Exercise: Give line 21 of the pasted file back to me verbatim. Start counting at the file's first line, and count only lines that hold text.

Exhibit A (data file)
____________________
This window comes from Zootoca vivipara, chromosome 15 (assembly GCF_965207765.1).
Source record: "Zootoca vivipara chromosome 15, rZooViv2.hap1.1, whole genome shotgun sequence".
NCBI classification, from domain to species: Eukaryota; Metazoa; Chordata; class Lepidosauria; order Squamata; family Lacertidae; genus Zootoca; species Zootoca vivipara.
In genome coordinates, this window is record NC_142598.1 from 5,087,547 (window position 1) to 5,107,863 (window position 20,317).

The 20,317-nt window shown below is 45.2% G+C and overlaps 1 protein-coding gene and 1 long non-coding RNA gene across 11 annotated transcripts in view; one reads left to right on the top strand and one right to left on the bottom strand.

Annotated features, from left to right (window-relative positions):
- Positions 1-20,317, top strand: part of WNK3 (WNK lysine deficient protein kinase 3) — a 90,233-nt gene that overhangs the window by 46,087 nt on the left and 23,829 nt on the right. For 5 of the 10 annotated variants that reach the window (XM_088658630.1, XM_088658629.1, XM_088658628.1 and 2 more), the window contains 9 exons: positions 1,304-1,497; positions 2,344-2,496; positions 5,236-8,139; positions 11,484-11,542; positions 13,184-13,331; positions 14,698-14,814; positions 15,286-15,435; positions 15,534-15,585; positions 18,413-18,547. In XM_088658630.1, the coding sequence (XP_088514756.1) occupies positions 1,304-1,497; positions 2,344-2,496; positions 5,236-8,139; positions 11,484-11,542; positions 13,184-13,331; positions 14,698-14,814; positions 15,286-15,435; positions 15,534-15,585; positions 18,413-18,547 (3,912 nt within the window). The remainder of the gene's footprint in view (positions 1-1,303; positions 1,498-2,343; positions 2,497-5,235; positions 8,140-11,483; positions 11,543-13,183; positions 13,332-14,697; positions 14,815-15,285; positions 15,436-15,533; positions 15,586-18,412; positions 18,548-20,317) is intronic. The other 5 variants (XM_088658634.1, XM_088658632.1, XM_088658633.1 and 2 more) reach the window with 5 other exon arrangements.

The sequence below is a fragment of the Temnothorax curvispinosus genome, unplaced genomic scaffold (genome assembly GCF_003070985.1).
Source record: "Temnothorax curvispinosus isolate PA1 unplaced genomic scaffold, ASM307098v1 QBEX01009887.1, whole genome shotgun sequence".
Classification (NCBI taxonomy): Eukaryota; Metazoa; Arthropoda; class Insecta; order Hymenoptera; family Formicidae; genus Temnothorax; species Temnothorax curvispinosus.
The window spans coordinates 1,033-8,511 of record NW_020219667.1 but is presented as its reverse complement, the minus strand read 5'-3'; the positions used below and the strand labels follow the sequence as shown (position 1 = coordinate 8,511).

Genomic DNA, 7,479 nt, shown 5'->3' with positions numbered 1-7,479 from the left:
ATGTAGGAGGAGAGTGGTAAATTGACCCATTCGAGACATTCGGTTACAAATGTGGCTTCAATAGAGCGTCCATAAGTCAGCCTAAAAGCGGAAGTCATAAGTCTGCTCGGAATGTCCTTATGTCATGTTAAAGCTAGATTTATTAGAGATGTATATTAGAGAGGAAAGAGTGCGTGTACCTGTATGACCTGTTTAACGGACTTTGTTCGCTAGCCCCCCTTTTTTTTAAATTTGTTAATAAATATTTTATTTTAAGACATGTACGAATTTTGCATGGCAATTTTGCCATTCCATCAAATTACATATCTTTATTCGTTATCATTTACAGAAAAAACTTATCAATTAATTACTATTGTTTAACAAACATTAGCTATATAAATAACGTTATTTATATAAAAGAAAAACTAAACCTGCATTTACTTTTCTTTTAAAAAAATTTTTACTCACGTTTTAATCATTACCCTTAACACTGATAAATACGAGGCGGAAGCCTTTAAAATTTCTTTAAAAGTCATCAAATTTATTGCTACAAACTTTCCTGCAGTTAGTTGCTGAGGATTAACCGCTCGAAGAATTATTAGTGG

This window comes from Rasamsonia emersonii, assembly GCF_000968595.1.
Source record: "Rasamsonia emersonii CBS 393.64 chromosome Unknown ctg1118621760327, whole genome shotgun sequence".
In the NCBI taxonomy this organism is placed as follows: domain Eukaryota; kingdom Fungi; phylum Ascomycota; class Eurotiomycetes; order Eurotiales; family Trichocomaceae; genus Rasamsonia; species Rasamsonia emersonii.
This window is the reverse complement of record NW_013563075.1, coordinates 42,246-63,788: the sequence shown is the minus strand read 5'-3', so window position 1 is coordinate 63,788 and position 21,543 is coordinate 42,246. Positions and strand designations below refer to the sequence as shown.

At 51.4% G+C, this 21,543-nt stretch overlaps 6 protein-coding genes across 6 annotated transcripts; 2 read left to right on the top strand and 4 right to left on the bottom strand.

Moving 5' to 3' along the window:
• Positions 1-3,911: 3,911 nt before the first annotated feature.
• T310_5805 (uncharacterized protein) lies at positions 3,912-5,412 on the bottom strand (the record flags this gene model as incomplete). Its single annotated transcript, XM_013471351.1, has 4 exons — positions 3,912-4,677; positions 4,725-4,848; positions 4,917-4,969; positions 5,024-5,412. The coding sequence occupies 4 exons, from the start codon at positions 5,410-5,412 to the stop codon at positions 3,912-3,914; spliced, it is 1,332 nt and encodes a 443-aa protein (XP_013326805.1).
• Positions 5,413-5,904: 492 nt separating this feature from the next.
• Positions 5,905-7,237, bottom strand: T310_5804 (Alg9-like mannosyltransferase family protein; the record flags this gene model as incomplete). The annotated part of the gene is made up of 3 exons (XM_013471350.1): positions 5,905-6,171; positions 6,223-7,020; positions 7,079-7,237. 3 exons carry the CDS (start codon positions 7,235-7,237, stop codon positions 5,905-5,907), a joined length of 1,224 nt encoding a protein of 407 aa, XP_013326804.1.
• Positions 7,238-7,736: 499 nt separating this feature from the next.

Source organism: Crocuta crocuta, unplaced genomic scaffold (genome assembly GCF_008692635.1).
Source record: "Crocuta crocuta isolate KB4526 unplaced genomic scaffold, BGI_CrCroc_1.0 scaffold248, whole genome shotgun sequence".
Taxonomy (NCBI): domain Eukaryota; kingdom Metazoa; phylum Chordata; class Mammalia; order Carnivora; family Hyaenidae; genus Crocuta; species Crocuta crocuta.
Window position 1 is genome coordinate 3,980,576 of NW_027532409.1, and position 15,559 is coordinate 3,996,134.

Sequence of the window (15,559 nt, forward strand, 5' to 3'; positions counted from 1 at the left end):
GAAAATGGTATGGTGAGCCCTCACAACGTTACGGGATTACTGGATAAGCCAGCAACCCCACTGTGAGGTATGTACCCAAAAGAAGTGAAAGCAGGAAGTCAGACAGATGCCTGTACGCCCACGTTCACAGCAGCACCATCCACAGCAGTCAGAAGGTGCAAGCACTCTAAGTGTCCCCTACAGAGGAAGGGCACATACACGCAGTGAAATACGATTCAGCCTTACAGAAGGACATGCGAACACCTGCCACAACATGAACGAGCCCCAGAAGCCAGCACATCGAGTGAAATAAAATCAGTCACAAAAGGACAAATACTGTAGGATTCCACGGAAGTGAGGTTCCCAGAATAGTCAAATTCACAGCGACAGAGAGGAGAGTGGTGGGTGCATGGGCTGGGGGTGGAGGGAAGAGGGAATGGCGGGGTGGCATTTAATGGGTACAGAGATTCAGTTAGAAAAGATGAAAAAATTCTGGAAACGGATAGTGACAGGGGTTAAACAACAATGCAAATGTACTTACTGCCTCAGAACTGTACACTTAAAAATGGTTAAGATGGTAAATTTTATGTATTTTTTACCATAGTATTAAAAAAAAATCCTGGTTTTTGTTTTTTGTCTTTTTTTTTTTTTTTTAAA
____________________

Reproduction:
• T310_5805 (uncharacterized protein) lies at positions 3,912-5,412 on the bottom strand (the record flags this gene model as incomplete). Its single annotated transcript, XM_013471351.1, has 4 exons — positions 3,912-4,677; positions 4,725-4,848; positions 4,917-4,969; positions 5,024-5,412. The coding sequence occupies 4 exons, from the start codon at positions 5,410-5,412 to the stop codon at positions 3,912-3,914; spliced, it is 1,332 nt and encodes a 443-aa protein (XP_013326805.1).